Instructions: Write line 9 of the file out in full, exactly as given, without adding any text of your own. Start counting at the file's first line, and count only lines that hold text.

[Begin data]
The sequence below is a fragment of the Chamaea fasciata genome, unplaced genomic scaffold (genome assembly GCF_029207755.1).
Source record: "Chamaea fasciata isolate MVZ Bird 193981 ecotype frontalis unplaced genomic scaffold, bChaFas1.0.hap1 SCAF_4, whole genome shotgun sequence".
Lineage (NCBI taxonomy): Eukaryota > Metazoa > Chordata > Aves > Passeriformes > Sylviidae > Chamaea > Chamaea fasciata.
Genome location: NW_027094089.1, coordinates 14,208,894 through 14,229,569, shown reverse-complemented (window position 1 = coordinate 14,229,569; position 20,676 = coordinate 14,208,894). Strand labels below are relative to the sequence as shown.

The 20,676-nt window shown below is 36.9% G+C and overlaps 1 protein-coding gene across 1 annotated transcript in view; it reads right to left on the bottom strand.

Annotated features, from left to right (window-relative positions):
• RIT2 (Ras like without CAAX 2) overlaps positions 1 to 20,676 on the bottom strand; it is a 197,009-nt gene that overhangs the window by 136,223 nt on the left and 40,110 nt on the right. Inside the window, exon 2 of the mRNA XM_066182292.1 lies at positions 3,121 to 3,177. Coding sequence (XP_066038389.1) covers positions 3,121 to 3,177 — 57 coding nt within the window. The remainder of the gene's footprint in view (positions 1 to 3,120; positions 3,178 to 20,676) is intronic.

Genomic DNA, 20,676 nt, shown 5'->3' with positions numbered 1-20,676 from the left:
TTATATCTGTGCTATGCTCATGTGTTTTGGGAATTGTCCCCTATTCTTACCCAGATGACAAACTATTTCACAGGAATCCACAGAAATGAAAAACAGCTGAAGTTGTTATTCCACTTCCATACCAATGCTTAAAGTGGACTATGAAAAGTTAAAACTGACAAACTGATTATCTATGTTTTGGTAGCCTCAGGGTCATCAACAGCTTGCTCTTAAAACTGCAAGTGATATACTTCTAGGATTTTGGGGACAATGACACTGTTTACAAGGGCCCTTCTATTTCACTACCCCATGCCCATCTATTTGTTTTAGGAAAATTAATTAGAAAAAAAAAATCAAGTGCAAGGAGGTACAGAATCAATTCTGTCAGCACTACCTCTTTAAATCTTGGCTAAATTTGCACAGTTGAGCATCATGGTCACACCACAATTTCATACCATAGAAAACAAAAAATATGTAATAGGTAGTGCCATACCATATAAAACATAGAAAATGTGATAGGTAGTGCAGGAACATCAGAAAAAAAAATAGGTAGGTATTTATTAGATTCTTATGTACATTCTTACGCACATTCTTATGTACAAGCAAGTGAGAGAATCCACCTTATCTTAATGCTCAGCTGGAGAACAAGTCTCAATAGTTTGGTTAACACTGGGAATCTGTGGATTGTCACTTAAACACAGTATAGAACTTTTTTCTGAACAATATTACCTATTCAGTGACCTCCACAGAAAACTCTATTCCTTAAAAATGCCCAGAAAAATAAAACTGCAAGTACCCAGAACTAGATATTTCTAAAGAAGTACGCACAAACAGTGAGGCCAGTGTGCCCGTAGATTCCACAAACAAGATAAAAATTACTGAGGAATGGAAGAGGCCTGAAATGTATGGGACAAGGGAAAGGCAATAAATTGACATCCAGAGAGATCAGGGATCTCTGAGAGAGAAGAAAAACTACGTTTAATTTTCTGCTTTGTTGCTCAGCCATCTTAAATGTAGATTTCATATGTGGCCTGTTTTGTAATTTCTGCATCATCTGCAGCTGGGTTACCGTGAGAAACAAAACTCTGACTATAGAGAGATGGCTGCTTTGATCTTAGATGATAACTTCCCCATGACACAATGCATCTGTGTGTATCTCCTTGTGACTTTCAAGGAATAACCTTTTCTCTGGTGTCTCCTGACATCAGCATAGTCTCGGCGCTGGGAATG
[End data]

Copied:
TTATATCTGTGCTATGCTCATGTGTTTTGGGAATTGTCCCCTATTCTTACCCAGATGACAAACTATTTCACAGGAATCCACAGAAATGAAAAACAGCTGAAGTTGTTATTCCACTTCCATACCAATGCTTAAAGTGGACTATGAAAAGTTAAAACTGACAAACTGATTATCTATGTTTTGGTAGCCTCAGGGTCATCAACAGCTTGCTCTTAAAACTGCAAGTGATATACTTCTAGGATTTTGGGGACAATGACACTGTTTACAAGGGCCCTTCTATTTCACTACCCCATGCCCATCTATTTGTTTTAGGAAAATTAATTAGAAAAAAAAAATCAAGTGCAAGGAGGTACAGAATCAATTCTGTCAGCACTACCTCTTTAAATCTTGGCTAAATTTGCACAGTTGAGCATCATGGTCACACCACAATTTCATACCATAGAAAACAAAAAATATGTAATAGGTAGTGCCATACCATATAAAACATAGAAAATGTGATAGGTAGTGCAGGAACATCAGAAAAAAAAATAGGTAGGTATTTATTAGATTCTTATGTACATTCTTACGCACATTCTTATGTACAAGCAAGTGAGAGAATCCACCTTATCTTAATGCTCAGCTGGAGAACAAGTCTCAATAGTTTGGTTAACACTGGGAATCTGTGGATTGTCACTTAAACACAGTATAGAACTTTTTTCTGAACAATATTACCTATTCAGTGACCTCCACAGAAAACTCTATTCCTTAAAAATGCCCAGAAAAATAAAACTGCAAGTACCCAGAACTAGATATTTCTAAAGAAGTACGCACAAACAGTGAGGCCAGTGTGCCCGTAGATTCCACAAACAAGATAAAAATTACTGAGGAATGGAAGAGGCCTGAAATGTATGGGACAAGGGAAAGGCAATAAATTGACATCCAGAGAGATCAGGGATCTCTGAGAGAGAAGAAAAACTACGTTTAATTTTCTGCTTTGTTGCTCAGCCATCTTAAATGTAGATTTCATATGTGGCCTGTTTTGTAATTTCTGCATCATCTGCAGCTGGGTTACCGTGAGAAACAAAACTCTGACTATAGAGAGATGGCTGCTTTGATCTTAGATGATAACTTCCCCATGACACAATGCATCTGTGTGTATCTCCTTGTGACTTTCAAGGAATAACCTTTTCTCTGGTGTCTCCTGACATCAGCATAGTCTCGGCGCTGGGAATG